the Belgrade Waterfront is not likely be the last of such projects in the
country, which has since developed a “one-stop shop” for investment permits
granted within 35 days. As such investments become normalised, so too will the
Government’s role in this. Contrary to popular rhetoric, the state plays a
fundamental role in the transition to neoliberal economics. The subversion of
democratic procedures for the Project should be understood as part of the
transformation of the Government’s mandate towards single-minded identification
with the needs of the market.
Furthermore, the Project calls
into question the Serbian Government’s levels of accountability. Whilst
conceptions of market liberty insist that a government’s sovereignty should be
limited to its facilitation of economic activity, this neoliberal
interpretation also suggests that the Serbian Government should not be held accountable
for the consequences the Project may have on the people. This is fundamentally
flawed. Adopting a Keynesian perspective, investments of this magnitude require
state planning because the effects go beyond the metrics of profitability. Yet,
the Project is exclusively led by Eagle Hills, accountable only to the
return on the investment to its stakeholders, not the overall effect on
macroeconomic relations and people's livelihoods in Serbia.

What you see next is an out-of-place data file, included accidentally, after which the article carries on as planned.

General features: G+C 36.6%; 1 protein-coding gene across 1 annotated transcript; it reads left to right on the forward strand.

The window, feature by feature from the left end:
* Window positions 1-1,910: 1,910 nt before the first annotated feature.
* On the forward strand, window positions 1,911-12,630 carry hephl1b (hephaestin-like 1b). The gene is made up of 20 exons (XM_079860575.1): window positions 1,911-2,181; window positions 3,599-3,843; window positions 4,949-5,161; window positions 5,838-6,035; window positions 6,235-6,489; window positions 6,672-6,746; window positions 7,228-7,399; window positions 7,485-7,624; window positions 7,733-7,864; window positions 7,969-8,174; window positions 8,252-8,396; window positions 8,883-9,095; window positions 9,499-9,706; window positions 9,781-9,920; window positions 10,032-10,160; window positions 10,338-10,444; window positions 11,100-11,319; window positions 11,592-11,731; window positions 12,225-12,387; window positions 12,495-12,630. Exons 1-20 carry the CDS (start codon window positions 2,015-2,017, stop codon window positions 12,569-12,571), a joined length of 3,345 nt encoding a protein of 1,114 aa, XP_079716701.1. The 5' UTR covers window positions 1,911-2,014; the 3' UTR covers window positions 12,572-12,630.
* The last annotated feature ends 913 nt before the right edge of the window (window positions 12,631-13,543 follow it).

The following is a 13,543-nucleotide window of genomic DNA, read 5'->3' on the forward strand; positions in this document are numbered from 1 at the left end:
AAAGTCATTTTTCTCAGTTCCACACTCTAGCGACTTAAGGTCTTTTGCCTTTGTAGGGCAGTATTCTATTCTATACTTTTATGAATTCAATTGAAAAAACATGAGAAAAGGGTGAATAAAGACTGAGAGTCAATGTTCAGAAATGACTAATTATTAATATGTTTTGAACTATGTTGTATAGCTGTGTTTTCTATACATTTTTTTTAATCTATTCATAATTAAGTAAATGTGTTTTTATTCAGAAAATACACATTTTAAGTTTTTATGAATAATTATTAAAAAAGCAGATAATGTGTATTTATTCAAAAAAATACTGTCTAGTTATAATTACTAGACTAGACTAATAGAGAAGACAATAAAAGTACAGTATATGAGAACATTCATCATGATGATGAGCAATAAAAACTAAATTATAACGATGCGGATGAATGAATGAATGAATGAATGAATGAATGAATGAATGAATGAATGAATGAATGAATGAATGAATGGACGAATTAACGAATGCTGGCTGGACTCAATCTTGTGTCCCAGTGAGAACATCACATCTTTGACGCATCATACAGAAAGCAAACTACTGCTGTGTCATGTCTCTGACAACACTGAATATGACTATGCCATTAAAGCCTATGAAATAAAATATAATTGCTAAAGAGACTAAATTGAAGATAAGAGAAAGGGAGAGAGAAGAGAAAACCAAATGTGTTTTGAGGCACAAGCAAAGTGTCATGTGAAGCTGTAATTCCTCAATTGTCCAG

Belgrade is most likely to face
intensified stratification as a direct result of this project. The luxury complex
is only too evidently not catering for a population whose median monthly salary
is less than £400. This means that the development will be for a separate part
of society that will effectively become its own gated community, specifically
one that would possess enough sway to maintain the economic and political
By allowing state control to be
limited by market and investment imperatives, the rhetorical freedom that is
provided by the state on the grounds of economic activity is narrowly constrained
to negative freedom. In essence, regardless of the impending stratification,
the Government will claim moral justification for its decisions by arguing that
this investment augments the individual freedom of economic choice for all. There
is little indication that the EU will remonstrate with Serbia regarding the real
repercussions likely on the standard of living. Again this will be considered a
necessary consequence for the sake of development.
Who then, while the Serbian GDP
grows, the company’s stakeholders flourish, the Government proves itself worthy
of EU membership at any cost, and the rich in Belgrade are provided with a new
playground – who will be concerned and responsible for those outside this
limelight of investment?